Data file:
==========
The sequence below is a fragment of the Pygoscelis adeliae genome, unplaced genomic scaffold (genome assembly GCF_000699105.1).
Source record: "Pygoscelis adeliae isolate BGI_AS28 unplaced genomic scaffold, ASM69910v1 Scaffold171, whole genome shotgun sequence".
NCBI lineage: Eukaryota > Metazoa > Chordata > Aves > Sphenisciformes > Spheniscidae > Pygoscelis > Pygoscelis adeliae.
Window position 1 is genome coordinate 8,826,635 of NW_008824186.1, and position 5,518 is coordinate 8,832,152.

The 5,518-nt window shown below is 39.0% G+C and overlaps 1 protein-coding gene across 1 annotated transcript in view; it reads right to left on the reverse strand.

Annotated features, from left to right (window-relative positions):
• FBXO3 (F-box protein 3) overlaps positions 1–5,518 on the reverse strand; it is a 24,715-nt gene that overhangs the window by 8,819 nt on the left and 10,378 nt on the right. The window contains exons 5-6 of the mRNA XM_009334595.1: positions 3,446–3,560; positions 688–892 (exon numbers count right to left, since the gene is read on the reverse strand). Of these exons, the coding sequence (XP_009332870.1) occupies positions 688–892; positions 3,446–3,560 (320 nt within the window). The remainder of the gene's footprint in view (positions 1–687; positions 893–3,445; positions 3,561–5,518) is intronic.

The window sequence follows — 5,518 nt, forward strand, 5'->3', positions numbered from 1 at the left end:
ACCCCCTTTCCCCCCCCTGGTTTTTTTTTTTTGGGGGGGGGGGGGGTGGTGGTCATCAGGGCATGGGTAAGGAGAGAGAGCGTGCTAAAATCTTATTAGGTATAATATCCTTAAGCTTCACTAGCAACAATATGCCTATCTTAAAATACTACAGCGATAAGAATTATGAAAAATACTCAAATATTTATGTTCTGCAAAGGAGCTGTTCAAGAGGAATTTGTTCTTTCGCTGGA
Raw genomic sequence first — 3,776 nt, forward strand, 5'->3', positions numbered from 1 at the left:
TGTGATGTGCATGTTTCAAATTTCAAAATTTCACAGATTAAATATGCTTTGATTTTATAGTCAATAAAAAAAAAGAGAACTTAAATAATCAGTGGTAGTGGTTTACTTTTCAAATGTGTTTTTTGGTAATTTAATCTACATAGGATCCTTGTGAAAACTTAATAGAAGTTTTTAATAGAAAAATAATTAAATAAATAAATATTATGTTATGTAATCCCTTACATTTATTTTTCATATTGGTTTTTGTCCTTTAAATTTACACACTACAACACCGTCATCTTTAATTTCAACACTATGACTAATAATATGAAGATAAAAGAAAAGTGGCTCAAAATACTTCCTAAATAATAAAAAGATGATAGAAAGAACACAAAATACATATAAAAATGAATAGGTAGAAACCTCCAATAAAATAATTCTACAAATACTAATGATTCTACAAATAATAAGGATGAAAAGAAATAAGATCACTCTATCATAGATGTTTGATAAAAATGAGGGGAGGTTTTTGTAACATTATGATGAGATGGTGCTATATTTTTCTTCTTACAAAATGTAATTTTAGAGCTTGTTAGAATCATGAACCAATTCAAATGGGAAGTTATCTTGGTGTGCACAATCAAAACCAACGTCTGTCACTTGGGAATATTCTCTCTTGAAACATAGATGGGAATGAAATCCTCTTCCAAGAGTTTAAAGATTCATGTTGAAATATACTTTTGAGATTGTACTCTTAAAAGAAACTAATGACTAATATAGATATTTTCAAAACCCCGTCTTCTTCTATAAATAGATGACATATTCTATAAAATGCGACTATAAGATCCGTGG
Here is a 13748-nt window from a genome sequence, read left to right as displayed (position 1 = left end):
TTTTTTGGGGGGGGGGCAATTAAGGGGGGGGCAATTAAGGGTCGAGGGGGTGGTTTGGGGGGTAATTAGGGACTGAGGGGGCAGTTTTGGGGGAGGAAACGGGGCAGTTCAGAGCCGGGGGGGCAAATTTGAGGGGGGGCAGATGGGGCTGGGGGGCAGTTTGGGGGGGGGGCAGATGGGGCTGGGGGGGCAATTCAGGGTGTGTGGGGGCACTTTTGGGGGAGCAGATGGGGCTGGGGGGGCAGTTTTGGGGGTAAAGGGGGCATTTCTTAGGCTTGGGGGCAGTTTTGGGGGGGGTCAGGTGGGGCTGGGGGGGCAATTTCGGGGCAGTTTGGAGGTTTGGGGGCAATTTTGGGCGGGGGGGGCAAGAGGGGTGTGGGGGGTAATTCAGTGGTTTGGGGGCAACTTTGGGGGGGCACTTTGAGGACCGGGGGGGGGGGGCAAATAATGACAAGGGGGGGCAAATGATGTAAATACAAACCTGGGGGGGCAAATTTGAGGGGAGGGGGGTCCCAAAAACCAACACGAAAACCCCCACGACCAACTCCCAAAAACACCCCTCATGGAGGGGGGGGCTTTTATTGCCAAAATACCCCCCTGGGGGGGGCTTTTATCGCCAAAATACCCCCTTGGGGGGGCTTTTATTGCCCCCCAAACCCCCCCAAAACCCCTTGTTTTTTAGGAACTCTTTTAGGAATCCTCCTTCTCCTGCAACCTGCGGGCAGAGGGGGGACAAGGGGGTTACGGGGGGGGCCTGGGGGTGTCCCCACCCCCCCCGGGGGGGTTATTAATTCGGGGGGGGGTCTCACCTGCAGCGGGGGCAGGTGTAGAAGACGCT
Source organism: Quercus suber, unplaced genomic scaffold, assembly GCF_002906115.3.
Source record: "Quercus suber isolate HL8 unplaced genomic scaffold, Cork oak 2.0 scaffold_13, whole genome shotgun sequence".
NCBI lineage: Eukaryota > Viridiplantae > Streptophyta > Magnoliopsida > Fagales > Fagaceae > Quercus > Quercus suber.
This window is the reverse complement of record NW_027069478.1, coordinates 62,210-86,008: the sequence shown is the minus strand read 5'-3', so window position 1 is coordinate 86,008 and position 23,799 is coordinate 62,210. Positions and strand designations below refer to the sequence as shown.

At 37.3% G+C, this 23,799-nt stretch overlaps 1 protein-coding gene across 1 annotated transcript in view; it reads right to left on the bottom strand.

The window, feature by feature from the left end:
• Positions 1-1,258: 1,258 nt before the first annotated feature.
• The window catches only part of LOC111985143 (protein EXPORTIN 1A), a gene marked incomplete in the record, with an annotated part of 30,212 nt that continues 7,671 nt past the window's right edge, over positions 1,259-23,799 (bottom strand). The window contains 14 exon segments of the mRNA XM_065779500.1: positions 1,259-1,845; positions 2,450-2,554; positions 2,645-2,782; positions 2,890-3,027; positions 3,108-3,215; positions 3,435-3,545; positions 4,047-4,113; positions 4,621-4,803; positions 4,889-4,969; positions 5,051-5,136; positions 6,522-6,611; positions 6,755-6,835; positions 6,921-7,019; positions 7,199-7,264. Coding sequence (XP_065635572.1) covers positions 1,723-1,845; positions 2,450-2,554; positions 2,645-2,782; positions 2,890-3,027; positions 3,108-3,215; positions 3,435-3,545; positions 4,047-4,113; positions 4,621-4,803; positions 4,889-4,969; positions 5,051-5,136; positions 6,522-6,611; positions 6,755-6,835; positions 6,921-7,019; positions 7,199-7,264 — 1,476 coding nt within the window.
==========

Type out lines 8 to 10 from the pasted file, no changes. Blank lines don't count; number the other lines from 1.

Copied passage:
The window sequence follows — 5,518 nt, forward strand, 5'->3', positions numbered from 1 at the left end:
ACCCCCTTTCCCCCCCCTGGTTTTTTTTTTTTGGGGGGGGGGGGGGTGGTGGTCATCAGGGCATGGGTAAGGAGAGAGAGCGTGCTAAAATCTTATTAGGTATAATATCCTTAAGCTTCACTAGCAACAATATGCCTATCTTAAAATACTACAGCGATAAGAATTATGAAAAATACTCAAATATTTATGTTCTGCAAAGGAGCTGTTCAAGAGGAATTTGTTCTTTCGCTGGA
Raw genomic sequence first — 3,776 nt, forward strand, 5'->3', positions numbered from 1 at the left: